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What does Covid-19 mean for the transport and logistics industry?

The Covid-19 pandemic has dominated the global economy for many months. Supply chains are disrupted, factories have had to suspend production, and companies are placing their employees on furlough. What do these developments mean for the transport and logistics sector? What challenges are companies currently facing and what is being done to prepare for the post-crisis period?

Within the transport and logistics industry, three sectors have been particularly hard hit by the pandemic: the aviation, automotive and shipping industries. With fleets of aircraft almost entirely grounded for some time now, the aviation sector has come to a near complete standstill. Most airlines have had to rely on some form of state support – even the German airline Lufthansa is talking to the German government about state financial aid. Indeed, since most airlines are also of strategic importance to their country, at least some airlines are likely to receive this much-needed support.

Since the beginning of the Covid-19 crisis, the automotive sector has also been struggling with plant closures and interruptions to supply chains. Although production is starting to resume, the sector is suffering from poor sales of new cars, which have plummeted during the crisis. In this sector, too, the larger players with sufficient financial reserves have an advantage in coping with the crisis.

In shipping, on the other hand, the picture is mixed: companies operating in the tanker sector are making record profits due to the dramatic decline in oil prices and the lack of oil storage. Companies operating in the dry bulk market and container shipping are experiencing much more difficult times. "A small consolation is that the shipping sector has always been subject to major fluctuations. Our customers' experience in dealing with difficult situations is now paying off", says Gerlach Jacobs, Global Sector Head Transport & Logistics at ING.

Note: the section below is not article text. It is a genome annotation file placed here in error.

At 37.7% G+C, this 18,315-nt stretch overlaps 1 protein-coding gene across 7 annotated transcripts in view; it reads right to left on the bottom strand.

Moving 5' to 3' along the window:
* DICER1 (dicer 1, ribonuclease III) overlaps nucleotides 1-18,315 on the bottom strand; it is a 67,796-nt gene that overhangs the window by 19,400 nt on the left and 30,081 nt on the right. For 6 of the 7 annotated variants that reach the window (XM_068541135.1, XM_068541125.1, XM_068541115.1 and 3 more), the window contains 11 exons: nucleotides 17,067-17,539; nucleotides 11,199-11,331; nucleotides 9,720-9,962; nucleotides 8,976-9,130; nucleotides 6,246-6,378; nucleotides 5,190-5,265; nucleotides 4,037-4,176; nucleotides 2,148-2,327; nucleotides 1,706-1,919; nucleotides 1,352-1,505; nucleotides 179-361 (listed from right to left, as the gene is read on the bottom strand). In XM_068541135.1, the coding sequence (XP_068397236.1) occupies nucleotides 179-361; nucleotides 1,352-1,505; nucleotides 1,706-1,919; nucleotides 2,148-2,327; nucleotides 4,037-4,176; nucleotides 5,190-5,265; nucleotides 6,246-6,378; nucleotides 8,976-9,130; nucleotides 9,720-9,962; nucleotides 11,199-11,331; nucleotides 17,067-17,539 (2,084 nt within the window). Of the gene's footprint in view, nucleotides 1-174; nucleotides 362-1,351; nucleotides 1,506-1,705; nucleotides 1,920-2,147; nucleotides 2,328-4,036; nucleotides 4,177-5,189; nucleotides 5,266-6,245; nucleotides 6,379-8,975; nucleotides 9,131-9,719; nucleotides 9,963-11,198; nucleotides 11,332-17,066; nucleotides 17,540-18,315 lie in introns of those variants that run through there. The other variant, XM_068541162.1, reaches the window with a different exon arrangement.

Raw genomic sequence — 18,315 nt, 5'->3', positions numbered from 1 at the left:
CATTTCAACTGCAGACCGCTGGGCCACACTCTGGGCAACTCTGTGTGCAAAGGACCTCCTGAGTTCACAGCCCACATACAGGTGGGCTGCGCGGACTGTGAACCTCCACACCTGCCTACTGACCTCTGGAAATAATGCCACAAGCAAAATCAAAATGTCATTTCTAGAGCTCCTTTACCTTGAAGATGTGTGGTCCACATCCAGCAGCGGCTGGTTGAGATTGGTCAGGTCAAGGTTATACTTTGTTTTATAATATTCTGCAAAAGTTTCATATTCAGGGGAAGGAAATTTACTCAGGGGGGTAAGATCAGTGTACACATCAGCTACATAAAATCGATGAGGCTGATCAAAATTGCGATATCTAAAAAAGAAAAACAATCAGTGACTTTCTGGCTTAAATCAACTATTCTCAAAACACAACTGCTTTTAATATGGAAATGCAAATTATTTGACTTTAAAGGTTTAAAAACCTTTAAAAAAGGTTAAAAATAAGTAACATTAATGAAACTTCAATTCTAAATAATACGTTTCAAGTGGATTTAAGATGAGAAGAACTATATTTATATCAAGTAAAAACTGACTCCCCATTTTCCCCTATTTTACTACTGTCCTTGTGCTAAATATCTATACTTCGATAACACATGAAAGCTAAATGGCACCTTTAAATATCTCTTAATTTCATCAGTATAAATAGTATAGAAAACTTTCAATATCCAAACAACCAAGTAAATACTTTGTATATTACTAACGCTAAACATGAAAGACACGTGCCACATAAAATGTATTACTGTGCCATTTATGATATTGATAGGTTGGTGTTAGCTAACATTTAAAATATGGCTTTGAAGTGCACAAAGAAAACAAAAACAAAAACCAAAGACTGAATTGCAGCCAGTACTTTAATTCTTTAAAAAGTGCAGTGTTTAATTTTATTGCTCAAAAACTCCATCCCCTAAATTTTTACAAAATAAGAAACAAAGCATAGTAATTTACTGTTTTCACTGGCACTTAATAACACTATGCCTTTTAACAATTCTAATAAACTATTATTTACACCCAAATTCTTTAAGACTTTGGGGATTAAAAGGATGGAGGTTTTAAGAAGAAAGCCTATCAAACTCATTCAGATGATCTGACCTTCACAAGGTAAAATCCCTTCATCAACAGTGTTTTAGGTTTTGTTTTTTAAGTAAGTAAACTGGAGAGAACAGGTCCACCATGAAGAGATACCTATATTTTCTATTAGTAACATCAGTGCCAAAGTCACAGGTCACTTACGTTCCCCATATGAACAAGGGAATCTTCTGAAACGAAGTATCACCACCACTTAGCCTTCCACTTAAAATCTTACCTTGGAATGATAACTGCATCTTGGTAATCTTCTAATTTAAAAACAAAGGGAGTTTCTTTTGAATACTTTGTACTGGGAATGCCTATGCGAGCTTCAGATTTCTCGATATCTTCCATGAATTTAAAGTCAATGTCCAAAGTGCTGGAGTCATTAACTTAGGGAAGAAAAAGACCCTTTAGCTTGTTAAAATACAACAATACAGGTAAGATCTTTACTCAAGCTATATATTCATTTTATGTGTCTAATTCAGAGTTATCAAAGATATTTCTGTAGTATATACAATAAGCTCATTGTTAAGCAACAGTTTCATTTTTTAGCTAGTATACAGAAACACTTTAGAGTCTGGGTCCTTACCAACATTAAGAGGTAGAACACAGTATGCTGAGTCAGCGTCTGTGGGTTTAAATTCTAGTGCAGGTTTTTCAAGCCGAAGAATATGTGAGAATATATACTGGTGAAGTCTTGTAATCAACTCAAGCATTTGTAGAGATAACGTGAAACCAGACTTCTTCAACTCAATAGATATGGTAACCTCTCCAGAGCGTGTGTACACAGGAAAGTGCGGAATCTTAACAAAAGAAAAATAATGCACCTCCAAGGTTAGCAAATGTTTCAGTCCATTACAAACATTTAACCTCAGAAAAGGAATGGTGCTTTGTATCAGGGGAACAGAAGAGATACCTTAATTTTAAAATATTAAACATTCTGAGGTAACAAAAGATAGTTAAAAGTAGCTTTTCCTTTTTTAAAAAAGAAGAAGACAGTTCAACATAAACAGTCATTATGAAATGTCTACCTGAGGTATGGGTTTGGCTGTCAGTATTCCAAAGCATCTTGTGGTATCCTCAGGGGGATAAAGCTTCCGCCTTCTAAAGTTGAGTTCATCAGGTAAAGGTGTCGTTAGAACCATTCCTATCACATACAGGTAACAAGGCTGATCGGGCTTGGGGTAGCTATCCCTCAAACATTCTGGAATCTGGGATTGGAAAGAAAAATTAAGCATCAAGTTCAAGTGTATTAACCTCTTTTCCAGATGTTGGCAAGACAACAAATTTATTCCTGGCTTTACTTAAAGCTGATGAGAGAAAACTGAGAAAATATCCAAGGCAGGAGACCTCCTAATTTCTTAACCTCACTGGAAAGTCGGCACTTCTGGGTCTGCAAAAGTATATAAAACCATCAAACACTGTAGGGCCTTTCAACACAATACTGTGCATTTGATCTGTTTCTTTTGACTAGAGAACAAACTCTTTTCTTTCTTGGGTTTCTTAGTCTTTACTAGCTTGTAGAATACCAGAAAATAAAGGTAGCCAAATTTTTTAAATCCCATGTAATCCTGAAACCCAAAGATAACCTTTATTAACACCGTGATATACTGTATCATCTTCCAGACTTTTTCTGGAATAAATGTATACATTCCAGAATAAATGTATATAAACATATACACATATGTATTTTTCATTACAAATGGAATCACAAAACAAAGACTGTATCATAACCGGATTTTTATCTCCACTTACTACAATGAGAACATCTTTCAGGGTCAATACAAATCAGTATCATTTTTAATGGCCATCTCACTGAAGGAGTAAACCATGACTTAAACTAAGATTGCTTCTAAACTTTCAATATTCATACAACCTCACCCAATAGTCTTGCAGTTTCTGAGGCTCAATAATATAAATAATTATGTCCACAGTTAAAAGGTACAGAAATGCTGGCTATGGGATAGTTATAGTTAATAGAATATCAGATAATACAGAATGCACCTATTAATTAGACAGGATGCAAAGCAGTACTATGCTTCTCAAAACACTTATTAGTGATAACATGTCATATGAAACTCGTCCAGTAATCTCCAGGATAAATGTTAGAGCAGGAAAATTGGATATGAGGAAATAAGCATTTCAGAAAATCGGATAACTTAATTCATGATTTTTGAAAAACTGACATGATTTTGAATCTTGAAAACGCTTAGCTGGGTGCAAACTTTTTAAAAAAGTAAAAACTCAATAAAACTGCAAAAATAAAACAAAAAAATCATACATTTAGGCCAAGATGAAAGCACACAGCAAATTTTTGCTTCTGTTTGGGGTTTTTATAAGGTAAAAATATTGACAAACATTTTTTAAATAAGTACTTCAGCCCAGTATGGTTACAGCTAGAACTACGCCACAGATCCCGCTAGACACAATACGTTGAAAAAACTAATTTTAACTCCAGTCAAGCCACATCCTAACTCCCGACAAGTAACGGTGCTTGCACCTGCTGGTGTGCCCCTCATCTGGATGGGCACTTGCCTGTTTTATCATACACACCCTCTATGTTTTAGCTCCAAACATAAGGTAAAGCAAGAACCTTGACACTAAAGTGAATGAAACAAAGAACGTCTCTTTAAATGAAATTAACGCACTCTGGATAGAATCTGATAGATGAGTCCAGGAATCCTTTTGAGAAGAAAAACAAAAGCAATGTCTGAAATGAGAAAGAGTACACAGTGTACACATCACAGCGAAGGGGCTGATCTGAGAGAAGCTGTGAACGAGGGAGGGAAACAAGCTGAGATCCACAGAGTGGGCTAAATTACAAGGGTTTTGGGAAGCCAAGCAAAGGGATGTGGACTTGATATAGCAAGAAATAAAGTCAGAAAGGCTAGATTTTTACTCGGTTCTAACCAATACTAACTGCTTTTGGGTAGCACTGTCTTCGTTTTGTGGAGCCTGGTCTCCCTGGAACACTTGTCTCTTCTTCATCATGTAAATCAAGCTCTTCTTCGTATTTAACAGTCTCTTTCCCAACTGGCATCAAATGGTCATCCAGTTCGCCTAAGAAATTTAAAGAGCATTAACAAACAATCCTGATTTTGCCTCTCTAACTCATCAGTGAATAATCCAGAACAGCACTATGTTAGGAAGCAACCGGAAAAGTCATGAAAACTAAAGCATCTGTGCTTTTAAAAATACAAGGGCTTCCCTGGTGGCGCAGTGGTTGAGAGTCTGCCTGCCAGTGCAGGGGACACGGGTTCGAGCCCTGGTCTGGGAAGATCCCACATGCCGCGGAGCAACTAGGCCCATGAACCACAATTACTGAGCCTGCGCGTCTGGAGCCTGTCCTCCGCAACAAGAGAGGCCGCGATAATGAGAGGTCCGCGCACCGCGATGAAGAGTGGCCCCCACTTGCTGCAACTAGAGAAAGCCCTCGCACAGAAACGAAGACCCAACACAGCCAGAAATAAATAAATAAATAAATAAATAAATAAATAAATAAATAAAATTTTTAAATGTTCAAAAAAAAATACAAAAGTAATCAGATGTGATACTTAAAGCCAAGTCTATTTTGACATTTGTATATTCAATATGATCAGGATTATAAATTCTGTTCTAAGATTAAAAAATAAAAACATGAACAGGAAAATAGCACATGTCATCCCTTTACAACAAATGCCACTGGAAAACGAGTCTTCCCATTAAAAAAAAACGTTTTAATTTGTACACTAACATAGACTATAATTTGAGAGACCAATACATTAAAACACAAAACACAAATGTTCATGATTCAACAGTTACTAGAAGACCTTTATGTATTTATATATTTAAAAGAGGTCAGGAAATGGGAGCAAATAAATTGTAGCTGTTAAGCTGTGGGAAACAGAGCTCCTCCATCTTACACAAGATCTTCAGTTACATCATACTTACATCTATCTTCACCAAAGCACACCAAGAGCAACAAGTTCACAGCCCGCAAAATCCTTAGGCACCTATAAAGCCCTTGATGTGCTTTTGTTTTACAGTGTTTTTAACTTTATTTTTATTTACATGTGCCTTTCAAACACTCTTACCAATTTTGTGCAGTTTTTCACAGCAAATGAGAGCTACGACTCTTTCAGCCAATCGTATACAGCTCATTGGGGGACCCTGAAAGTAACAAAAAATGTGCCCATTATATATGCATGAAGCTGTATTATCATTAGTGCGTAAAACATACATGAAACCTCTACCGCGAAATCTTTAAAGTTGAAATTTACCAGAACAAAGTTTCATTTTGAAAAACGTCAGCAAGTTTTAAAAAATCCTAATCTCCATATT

Overall, drastic measures have been taken in the aviation, automotive and shipping sectors to ensure that there is sufficient liquidity to see companies through the crisis. It’s not just state aid that is playing a decisive role is this area, but banks too. "We have been involved in several Covid-related loan facilities to provide our customers with additional liquidity", says Jacobs. "Our goal is to be there for our existing customers and to support them in the best possible way through this challenging situation."

Sectors in transition: trends are continuing or accelerating

In addition to all the challenges, the current situation also offers opportunities, especially as we emerge from the crisis. The automotive sector has been undergoing a profound transformation, and not just as a result of the pandemic. For some time now, automotive companies have been investing increasingly in the electrification of vehicles and concepts such as "Mobility-as-a-Service". Depending on the incentives and framework conditions that politicians will set for the future, this development is poised to continue after the pandemic.

In the aviation sector, on the other hand, a number of fundamental structural changes are to be expected. In the future, for example, aviation could focus even more on the topic of sustainability. Even now, injections of liquidity support may be linked to sustainability obligations. In the medium term, regulation could be further tightened to ensure more sustainability in certain regions in relation to short-haul flights. The shipping sector had begun to develop more sustainably, even before the Covid-19 crisis. In early 2020, for example, the IMO 2020 came into force, a global regulation that provides for the use of clean, low-sulphur bunker fuel or, alternatively, retrofitting ships to reduce emissions.

Initiatives for greater sustainability could be a way for the transport and logistics sector to become more resilient to future crises. In addition to investing in the future, however, the question arises as to how much of a liquidity buffer companies in the sector should be able to provide for possible future crises. This is significantly influenced by the duration of the crisis and how it is managed. However, both variables are now as uncertain as ever and will occupy companies and banks more and more in the future.

You can find more information in our current Automotive Report